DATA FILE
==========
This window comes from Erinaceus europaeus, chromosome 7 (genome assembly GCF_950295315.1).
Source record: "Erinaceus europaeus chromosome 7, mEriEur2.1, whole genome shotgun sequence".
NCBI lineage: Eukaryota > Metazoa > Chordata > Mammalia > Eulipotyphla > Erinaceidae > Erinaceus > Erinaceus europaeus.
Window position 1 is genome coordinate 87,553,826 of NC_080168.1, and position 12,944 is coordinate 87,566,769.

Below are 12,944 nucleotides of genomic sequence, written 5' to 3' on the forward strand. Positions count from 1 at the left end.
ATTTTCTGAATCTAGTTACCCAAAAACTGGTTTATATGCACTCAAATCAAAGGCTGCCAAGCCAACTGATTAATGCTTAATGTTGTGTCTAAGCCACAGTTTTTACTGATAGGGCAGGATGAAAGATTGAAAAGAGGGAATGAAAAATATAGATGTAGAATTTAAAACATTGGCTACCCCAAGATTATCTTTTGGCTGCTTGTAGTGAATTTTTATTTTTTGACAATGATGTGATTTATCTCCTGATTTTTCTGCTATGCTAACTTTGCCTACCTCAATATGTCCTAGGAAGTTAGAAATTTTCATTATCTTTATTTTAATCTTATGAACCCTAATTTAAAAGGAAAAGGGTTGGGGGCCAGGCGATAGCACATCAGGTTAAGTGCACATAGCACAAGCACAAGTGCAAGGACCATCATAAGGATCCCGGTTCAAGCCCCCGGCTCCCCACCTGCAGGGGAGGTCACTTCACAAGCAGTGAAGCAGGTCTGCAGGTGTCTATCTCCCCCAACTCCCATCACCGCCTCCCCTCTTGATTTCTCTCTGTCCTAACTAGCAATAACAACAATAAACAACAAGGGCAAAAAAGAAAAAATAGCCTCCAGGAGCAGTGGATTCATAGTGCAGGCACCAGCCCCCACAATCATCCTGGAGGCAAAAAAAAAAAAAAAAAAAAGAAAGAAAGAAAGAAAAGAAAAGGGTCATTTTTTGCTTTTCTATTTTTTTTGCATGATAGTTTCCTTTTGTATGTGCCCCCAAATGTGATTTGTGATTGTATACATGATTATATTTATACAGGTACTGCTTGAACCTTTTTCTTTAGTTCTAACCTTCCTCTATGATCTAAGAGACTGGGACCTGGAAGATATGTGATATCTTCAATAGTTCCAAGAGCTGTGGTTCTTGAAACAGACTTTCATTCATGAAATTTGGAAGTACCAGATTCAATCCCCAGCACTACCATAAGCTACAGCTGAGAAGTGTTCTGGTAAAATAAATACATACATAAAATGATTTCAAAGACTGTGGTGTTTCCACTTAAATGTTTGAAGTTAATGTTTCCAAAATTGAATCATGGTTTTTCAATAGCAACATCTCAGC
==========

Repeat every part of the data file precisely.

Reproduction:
This window comes from Erinaceus europaeus, chromosome 7 (genome assembly GCF_950295315.1).
Source record: "Erinaceus europaeus chromosome 7, mEriEur2.1, whole genome shotgun sequence".
NCBI lineage: Eukaryota > Metazoa > Chordata > Mammalia > Eulipotyphla > Erinaceidae > Erinaceus > Erinaceus europaeus.
Window position 1 is genome coordinate 87,553,826 of NC_080168.1, and position 12,944 is coordinate 87,566,769.

Below are 12,944 nucleotides of genomic sequence, written 5' to 3' on the forward strand. Positions count from 1 at the left end.
ATTTTCTGAATCTAGTTACCCAAAAACTGGTTTATATGCACTCAAATCAAAGGCTGCCAAGCCAACTGATTAATGCTTAATGTTGTGTCTAAGCCACAGTTTTTACTGATAGGGCAGGATGAAAGATTGAAAAGAGGGAATGAAAAATATAGATGTAGAATTTAAAACATTGGCTACCCCAAGATTATCTTTTGGCTGCTTGTAGTGAATTTTTATTTTTTGACAATGATGTGATTTATCTCCTGATTTTTCTGCTATGCTAACTTTGCCTACCTCAATATGTCCTAGGAAGTTAGAAATTTTCATTATCTTTATTTTAATCTTATGAACCCTAATTTAAAAGGAAAAGGGTTGGGGGCCAGGCGATAGCACATCAGGTTAAGTGCACATAGCACAAGCACAAGTGCAAGGACCATCATAAGGATCCCGGTTCAAGCCCCCGGCTCCCCACCTGCAGGGGAGGTCACTTCACAAGCAGTGAAGCAGGTCTGCAGGTGTCTATCTCCCCCAACTCCCATCACCGCCTCCCCTCTTGATTTCTCTCTGTCCTAACTAGCAATAACAACAATAAACAACAAGGGCAAAAAAGAAAAAATAGCCTCCAGGAGCAGTGGATTCATAGTGCAGGCACCAGCCCCCACAATCATCCTGGAGGCAAAAAAAAAAAAAAAAAAAAGAAAGAAAGAAAGAAAAGAAAAGGGTCATTTTTTGCTTTTCTATTTTTTTTGCATGATAGTTTCCTTTTGTATGTGCCCCCAAATGTGATTTGTGATTGTATACATGATTATATTTATACAGGTACTGCTTGAACCTTTTTCTTTAGTTCTAACCTTCCTCTATGATCTAAGAGACTGGGACCTGGAAGATATGTGATATCTTCAATAGTTCCAAGAGCTGTGGTTCTTGAAACAGACTTTCATTCATGAAATTTGGAAGTACCAGATTCAATCCCCAGCACTACCATAAGCTACAGCTGAGAAGTGTTCTGGTAAAATAAATACATACATAAAATGATTTCAAAGACTGTGGTGTTTCCACTTAAATGTTTGAAGTTAATGTTTCCAAAATTGAATCATGGTTTTTCAATAGCAACATCTCAGC